Earth’s Human Population Problem
I learned about human population as mathematical relationships between migration, birth rates, and death rates. As I started my academic career, I continued to use the numbers, the formulas and projections to discuss population. My students learned about population growth, but the numbers didn’t create much excitement. [Click here for current numbers.]
In the years since I began lecturing about population, injuries to Earth’s ecosystems have spread around the planet. We no longer need math to see what will come; it’s visible everywhere. This book, “Over,” illustrates the human impact on nature with a set of magnificent photographs. In sequence, the photographs first show how we are damaging the planet and then they show the beauty that can be ours if we want to fight for it.
The beautifully written essays that accompany the photos discuss the consequences of feeding the 10 billion or more people the United Nations projects will be alive by this century’s end. The authors explain that producing enough food will require conversion of the Earth into a factory farm for humans.
The writers point out that reducing our birth rate will not require any form of coercion. Evidence from developed countries clearly shows that with education and access to birth control, women freely choose to have fewer children.
The chart below shows that the most recent world population projections by the United Nations sets the probable number of people alive in 2100 (the solid red median line) at 11.3 billion. The needs of that many people will crush the life out of the Earth.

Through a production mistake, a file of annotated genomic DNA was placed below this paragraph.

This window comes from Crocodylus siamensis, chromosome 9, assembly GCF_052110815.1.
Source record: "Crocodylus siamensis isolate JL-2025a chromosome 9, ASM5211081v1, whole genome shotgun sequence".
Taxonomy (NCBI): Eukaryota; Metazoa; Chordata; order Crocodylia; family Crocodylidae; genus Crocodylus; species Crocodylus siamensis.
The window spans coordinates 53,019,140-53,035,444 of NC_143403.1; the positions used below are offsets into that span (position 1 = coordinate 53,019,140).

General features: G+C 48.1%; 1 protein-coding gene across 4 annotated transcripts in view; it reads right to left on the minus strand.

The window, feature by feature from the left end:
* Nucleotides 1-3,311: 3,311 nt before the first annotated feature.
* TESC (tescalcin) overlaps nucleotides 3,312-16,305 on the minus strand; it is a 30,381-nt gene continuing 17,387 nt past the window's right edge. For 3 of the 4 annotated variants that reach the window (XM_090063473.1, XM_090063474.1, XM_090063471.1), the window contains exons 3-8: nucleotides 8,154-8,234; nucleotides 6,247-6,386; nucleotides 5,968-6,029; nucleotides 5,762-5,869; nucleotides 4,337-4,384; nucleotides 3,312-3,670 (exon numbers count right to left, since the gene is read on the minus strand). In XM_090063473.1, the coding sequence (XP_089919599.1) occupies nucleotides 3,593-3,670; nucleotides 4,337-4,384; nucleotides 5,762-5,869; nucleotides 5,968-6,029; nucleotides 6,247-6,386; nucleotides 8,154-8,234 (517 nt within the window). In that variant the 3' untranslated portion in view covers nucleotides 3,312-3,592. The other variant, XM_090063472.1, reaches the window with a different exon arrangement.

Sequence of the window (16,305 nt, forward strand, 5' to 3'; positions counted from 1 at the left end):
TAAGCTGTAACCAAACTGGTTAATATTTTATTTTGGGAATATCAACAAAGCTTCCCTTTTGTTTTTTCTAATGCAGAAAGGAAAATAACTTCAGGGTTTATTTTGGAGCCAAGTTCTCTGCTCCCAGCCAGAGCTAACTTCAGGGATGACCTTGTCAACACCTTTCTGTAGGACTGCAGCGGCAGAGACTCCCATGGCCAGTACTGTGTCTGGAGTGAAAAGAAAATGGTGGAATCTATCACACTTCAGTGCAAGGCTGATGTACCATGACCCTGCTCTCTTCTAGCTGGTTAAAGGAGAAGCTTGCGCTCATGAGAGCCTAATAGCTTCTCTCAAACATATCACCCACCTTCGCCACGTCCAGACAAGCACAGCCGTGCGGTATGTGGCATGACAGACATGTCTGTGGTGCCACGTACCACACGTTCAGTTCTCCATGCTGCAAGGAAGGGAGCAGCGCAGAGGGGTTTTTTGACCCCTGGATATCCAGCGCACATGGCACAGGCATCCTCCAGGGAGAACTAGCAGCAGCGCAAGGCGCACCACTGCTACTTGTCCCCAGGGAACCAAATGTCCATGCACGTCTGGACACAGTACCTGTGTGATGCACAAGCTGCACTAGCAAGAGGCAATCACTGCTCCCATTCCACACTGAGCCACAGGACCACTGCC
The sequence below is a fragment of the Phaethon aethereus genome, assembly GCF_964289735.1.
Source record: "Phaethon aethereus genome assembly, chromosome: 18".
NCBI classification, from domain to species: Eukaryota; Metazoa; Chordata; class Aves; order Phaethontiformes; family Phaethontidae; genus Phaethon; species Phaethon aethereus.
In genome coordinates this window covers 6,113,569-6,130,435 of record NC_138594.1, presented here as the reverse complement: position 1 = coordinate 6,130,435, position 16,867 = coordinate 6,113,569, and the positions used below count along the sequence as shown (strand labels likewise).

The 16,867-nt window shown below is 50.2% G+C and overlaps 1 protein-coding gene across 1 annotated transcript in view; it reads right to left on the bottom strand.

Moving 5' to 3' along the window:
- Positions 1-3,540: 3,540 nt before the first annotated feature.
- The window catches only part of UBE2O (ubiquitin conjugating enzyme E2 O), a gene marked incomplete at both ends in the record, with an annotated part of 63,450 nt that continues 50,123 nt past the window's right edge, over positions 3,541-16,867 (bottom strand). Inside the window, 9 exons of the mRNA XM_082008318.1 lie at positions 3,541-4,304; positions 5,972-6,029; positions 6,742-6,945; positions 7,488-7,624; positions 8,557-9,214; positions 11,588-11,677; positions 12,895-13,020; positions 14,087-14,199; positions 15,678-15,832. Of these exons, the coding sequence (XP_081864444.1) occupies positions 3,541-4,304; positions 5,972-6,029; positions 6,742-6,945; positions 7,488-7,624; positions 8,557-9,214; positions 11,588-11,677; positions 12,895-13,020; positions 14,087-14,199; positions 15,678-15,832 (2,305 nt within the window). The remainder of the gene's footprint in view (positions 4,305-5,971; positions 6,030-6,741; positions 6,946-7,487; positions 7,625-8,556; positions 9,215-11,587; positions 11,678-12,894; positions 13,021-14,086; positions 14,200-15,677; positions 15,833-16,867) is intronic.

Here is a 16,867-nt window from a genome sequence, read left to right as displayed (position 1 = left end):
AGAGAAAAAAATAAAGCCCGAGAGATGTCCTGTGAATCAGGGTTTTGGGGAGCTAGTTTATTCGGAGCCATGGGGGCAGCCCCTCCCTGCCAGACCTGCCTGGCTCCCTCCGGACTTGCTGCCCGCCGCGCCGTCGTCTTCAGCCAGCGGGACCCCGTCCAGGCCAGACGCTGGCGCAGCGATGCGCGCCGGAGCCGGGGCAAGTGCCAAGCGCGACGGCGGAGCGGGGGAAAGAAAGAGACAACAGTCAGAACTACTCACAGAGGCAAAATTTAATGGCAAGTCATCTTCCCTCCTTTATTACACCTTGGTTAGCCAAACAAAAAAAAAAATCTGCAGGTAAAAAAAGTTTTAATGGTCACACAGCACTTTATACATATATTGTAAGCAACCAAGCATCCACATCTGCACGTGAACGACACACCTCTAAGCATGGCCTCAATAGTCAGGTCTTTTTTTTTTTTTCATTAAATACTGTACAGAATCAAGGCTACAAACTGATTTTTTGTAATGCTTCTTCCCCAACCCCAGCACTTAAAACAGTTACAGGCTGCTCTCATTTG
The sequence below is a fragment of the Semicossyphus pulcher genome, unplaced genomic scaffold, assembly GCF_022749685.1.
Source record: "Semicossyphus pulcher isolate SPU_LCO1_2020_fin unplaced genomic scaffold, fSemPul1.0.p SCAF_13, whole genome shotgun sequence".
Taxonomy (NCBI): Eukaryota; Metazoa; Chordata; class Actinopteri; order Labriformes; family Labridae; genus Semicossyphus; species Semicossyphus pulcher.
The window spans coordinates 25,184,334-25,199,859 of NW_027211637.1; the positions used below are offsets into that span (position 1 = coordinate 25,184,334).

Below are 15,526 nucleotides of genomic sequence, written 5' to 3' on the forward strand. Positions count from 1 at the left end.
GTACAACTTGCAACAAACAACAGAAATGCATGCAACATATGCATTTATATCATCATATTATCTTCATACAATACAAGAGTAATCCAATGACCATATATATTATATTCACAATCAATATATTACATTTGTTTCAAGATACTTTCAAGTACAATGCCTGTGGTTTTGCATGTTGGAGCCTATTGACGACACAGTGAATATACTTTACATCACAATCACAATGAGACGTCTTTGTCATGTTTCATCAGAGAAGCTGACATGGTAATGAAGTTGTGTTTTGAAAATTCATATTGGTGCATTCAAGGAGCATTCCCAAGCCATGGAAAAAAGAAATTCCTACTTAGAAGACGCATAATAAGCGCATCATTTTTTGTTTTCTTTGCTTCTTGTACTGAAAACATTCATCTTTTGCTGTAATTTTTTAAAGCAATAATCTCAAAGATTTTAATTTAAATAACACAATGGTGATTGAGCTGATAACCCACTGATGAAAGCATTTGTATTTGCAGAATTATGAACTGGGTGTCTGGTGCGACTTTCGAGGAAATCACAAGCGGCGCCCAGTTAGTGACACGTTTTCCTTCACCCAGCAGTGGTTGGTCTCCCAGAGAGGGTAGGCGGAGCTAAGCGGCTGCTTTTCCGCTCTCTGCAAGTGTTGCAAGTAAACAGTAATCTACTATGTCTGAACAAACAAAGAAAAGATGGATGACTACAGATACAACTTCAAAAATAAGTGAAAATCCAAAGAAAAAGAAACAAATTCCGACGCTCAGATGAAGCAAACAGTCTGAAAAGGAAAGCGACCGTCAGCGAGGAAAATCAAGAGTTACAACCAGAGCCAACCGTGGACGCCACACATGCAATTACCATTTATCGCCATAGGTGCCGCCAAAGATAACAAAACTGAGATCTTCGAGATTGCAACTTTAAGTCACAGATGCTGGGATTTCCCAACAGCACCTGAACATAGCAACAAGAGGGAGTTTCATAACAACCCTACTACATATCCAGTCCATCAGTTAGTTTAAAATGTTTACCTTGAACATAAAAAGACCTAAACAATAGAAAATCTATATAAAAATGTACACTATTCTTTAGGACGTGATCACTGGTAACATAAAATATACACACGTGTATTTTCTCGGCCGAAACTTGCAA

The writers do not attempt to describe the future that someone born this year (2015) will face when the year 2100 arrives. Will that elderly person be living on a food-factory planet still dominated by the growth objectives of corporations and countries, or will they be living in a beautiful world they helped save? Will they be unsure of the future? If the Earth has become a human food factory by 2100, will population and artificial food sources continue to rise, or will businesses find new ways to grow and profit from a static supply of workers and consumers?
Answers: Responding to the Population Problem
For the past 50 years, our leaders have done almost nothing to slow population growth. There have been a few national programs (see the review in Wikipedia), but certainly no real successes. Looking at the photos in the book, the inaction seems irresponsible, an incredible failure. It will take the utmost pressure from all of us to make our governments form strategies to reduce population. I don’t know what we can do about the universal growth imperative of our businesses, but that is a key problem that we must solve. For a first step, I hope you will go to the Global Population Speak Out website and choose one of the ways to help communicate the seriousness of the population problem. You might also wish to check on the population control programs by the Center for Biological Diversity.
- Title: Overdevelopment, Overpopulation, Overshoot
- Authors: Tom Butler, Musimbi Kanyoro, William N. Ryerson, Eileen Crist
- Hardcover: 330 pages
- Publisher: Goff Books (February 17, 2015)
- Language: English
- ISBN: 978-1939621238